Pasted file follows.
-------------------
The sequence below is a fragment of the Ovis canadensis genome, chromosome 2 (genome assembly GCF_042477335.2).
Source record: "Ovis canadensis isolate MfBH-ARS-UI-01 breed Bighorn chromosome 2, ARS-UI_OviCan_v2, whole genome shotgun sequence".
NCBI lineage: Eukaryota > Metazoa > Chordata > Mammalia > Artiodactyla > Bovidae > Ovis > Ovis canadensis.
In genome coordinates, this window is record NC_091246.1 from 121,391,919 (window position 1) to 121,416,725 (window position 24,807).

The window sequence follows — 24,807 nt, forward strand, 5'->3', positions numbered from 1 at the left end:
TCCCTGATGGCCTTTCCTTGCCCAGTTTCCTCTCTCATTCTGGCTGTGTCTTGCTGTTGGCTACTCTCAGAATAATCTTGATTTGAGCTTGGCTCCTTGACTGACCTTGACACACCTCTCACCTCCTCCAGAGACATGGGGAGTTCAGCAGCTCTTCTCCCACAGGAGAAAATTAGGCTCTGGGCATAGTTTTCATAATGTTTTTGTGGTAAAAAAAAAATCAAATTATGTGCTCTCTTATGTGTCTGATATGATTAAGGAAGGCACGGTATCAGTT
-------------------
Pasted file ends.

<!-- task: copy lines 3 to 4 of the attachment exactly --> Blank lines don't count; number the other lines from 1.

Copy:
NCBI lineage: Eukaryota > Metazoa > Chordata > Mammalia > Artiodactyla > Bovidae > Ovis > Ovis canadensis.
In genome coordinates, this window is record NC_091246.1 from 121,391,919 (window position 1) to 121,416,725 (window position 24,807).